By: Aaron Bertrand | Updated: 2019-10-28 | Comments | Related: More > T-SQL
A user recently asked about an interesting scenario involving tables with foreign key relationships. They wanted to generate the DELETE statements that would allow them to manually delete from child tables first (perhaps in stages), based on criteria they define, and tell them – before performing the deletes – how many rows the operation would affect in each table. They wanted output like this:
DELETE dbo.ChildTable1 WHERE ParentID < <some constant>; -- This would delete 47 row(s). DELETE dbo.ChildTable2 WHERE ParentID < <some constant>; -- This would delete 14 row(s).
DELETE dbo.ParentTable WHERE ID < <some constant>; -- This would delete 11 row(s).
The catalog views, like sys.columns and sys.foreign_key_columns, have all the information we need to approach this problem.
Let’s create a simple schema; one parent table and two child tables:
CREATE TABLE dbo.Personnel
ID int PRIMARY KEY
); CREATE TABLE dbo.Addresses
ID int PRIMARY KEY,
PersonnelID int FOREIGN KEY REFERENCES dbo.Personnel(ID)
); CREATE TABLE dbo.Referrals
ID int PRIMARY KEY,
ReferrerID int FOREIGN KEY REFERENCES dbo.Personnel(ID),
ReferreeID int FOREIGN KEY REFERENCES dbo.Personnel(ID)
Notice that the second child table has two references back to the parent table.
Let’s insert some rows:
INSERT dbo.Personnel(ID) VALUES(1),(2),(3),(4),(5),(6); INSERT dbo.Addresses(ID, PersonnelID) VALUES(1,1),(2,2),(3,3),(6,6); INSERT dbo.Referrals VALUES(1,1,2),(2,4,3),(3,5,4),(4,5,2),(5,6,6);
Now, let’s say the user wants to delete all the rows from these tables, where the Personnel ID < 4. We can generate the desired output using a query against the catalog views, with the table and column name, which we can pass in as parameters to a stored procedure.
CREATE PROCEDURE dbo.GenerateCascadingDeletes
BEGIN SET NOCOUNT ON; DECLARE @sql nvarchar(max) = N'',
@src nvarchar(max) = N'SELECT ''DELETE $t$ WHERE $c$ $clause$;'' UNION ALL SELECT
''-- This would delete '' + (SELECT RTRIM(COUNT(*)) FROM $t$ WHERE $c$ $clause$)
+ '' rows.'';'; -- generate deletes for child tables: SELECT @sql = @sql
SELECT t = QUOTENAME(OBJECT_SCHEMA_NAME(pt.parent_object_id))
+ '.' + QUOTENAME(OBJECT_NAME(pt.parent_object_id)),
c = QUOTENAME(pc.name)
FROM sys.foreign_key_columns AS pt
INNER JOIN sys.columns AS pc
ON pt.parent_object_id = pc.[object_id]
AND pt.parent_column_id = pc.column_id
INNER JOIN sys.columns AS rc
ON pt.referenced_column_id = rc.column_id
AND pt.referenced_object_id = rc.[object_id]
WHERE pt.referenced_object_id = OBJECT_ID(@ParentTable)
AND rc.name = @ParentColumn
) AS x; -- final delete of parent table: SELECT @sql += REPLACE(REPLACE(REPLACE(@src,N'$t$',@ParentTable),
N'$c$',@ParentColumn),N'$clause$',@DeleteCriteria); EXEC sys.sp_executesql @sql; END
Here is a sample run of the stored procedure.
exec dbo.GenerateCascadingDeletes 'Personnel', 'ID', '< 4'
Output from the above query:
-------------------------------------------------- DELETE [dbo].[Addresses] WHERE [PersonnelID] < 4; -- This would delete 3 rows. ------------------------------------------------- DELETE [dbo].[Referrals] WHERE [ReferrerID] < 4; -- This would delete 1 rows. ------------------------------------------------- DELETE [dbo].[Referrals] WHERE [ReferreeID] < 4; -- This would delete 3 rows. --------------------------------------- DELETE dbo.Personnel WHERE ID < 4; -- This would delete 3 rows.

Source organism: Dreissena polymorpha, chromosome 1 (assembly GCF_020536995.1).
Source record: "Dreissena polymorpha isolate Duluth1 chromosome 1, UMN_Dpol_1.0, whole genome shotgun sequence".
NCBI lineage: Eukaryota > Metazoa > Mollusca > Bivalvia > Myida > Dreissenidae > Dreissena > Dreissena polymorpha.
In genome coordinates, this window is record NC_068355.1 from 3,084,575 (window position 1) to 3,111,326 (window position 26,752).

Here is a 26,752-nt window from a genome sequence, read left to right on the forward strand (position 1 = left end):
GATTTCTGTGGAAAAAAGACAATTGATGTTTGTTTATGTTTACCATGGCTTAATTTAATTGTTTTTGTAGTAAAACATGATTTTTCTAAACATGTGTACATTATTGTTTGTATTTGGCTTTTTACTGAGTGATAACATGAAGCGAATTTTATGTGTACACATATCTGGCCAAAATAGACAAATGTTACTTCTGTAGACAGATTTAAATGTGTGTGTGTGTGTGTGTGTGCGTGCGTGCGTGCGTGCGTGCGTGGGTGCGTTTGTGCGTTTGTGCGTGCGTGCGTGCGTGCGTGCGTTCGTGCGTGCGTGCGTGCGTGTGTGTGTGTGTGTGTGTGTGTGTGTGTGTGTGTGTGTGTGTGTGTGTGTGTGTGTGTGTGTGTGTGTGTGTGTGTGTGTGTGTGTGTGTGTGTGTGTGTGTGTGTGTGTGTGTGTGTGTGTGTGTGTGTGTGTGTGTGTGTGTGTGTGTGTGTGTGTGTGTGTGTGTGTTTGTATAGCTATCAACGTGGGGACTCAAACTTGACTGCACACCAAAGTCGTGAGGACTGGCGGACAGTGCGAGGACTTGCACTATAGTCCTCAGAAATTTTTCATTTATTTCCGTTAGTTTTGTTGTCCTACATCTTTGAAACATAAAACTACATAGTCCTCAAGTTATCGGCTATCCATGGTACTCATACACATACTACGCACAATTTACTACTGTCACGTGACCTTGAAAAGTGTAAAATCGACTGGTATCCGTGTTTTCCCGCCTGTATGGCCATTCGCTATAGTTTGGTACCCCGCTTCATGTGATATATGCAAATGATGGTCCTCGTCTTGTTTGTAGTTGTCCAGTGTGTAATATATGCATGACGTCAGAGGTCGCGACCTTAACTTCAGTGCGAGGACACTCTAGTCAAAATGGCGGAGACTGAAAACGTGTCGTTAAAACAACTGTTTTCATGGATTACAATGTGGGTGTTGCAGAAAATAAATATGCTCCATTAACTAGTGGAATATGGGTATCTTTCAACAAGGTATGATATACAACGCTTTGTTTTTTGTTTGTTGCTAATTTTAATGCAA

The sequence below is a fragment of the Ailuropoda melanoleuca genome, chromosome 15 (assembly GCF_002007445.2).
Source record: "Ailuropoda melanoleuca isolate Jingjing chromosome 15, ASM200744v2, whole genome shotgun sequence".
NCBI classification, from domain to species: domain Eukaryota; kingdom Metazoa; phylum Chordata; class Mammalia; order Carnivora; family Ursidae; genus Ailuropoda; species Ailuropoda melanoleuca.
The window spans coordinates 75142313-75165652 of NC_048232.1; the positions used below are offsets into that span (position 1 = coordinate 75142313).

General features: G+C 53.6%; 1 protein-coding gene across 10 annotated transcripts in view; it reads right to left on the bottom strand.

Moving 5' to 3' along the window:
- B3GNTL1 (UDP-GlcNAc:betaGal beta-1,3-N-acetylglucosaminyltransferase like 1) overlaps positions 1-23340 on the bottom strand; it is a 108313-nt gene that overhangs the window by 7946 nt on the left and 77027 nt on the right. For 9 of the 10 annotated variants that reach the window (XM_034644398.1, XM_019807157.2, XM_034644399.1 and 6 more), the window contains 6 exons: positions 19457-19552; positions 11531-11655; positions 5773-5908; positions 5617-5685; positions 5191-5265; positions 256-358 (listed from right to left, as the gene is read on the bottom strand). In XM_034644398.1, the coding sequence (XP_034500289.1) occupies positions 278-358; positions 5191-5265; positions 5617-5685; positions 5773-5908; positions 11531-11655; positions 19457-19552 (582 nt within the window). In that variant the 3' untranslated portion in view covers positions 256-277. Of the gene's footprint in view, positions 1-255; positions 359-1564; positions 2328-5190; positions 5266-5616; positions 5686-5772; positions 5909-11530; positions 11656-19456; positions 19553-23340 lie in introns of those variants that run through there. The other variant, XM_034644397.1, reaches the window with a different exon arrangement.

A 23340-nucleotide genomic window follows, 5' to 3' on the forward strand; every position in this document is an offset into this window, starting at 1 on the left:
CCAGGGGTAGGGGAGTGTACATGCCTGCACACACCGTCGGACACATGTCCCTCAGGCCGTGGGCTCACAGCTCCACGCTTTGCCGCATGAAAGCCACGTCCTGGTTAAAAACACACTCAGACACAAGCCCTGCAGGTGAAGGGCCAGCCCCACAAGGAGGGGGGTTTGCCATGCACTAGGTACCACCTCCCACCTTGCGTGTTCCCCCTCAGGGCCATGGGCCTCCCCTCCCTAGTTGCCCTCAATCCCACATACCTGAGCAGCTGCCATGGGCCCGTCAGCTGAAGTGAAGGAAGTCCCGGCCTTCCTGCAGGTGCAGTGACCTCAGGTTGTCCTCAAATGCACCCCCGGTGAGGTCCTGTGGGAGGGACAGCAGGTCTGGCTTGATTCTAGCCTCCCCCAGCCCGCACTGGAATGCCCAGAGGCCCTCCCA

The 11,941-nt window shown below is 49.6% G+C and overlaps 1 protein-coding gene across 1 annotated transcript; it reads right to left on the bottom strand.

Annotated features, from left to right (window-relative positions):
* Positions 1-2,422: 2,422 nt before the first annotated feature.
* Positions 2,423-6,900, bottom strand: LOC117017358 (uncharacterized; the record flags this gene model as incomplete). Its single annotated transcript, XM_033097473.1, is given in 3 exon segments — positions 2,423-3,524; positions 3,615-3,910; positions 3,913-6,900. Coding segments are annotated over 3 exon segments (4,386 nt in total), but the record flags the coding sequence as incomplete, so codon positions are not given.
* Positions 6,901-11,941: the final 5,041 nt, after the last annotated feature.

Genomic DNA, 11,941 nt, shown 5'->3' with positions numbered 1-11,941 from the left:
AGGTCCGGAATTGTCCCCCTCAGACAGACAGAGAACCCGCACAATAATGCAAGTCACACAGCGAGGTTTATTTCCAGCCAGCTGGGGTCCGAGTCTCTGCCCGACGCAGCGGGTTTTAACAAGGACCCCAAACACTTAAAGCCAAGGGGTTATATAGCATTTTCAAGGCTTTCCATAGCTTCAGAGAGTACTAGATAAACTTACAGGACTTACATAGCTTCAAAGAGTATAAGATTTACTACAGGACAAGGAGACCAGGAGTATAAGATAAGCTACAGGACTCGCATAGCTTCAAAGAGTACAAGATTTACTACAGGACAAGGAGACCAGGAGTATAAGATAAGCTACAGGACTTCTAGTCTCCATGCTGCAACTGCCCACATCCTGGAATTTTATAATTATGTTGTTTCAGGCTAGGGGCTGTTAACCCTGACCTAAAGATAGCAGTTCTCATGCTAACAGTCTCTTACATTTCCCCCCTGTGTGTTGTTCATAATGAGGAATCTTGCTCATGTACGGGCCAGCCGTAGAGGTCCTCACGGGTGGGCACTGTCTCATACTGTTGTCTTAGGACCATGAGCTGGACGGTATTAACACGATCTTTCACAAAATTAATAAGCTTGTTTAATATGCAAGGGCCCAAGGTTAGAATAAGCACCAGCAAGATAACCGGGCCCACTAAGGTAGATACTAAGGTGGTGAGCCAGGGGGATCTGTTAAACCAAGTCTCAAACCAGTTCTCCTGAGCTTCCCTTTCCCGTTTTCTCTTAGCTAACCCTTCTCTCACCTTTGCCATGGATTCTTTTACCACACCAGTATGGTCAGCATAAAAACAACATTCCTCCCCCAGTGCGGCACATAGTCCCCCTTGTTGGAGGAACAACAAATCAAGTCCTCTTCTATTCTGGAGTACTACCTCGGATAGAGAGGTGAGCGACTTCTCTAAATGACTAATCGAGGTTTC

Notice how the counts are potentially misleading for the Referrals table; the first delete operation would delete one row based on the ReferrerID column, but the second operation would only be able to delete two rows based on the ReferreeID column (since one was already deleted).
That output could then be used to decide in which order to delete from the tables, based on importance, size, or other criteria. Some deletes could even be moved to a chunking process to minimize the impact to the transaction log. Once all child tables have been deleted, you can move on to the last statement, which deletes from the parent.
Note that this is a simple scenario and not a complete solution. Caveats include:
- Multiple key columns are not supported (though it is possible to adjust this script to handle that).
- Grandchildren are not supported (this would require recursion in some way and additional steps).
- Circular references are not supported (this would have to be handled manually).
- This is not protected from SQL Injection, but it could be enhanced to be more secure.
The catalog views provide all the information you need to automate activities like deleting from child tables before deleting from the parent. This solution has its limitations in more complex scenarios, but it can be a good starting point for the more typical use case of a simple parent-child relationship.
Read on for related tips and other resources:
- List Dependencies for SQL Server Foreign Keys
- Drop and Re-Create All Foreign Key Constraints in SQL Server
- Disable, enable, drop and recreate SQL Server Foreign Keys
- Script to identify all non-indexed foreign keys in a SQL Server database
- Use DELETE CASCADE Option to Handle Child Key Removal in Foreign Key Relationships
- Using DELETE CASCADE Option for Foreign Keys
- Protecting Yourself from SQL Injection in SQL Server - Part 1
- Protecting Yourself from SQL Injection in SQL Server - Part 2
Last Updated: 2019-10-28
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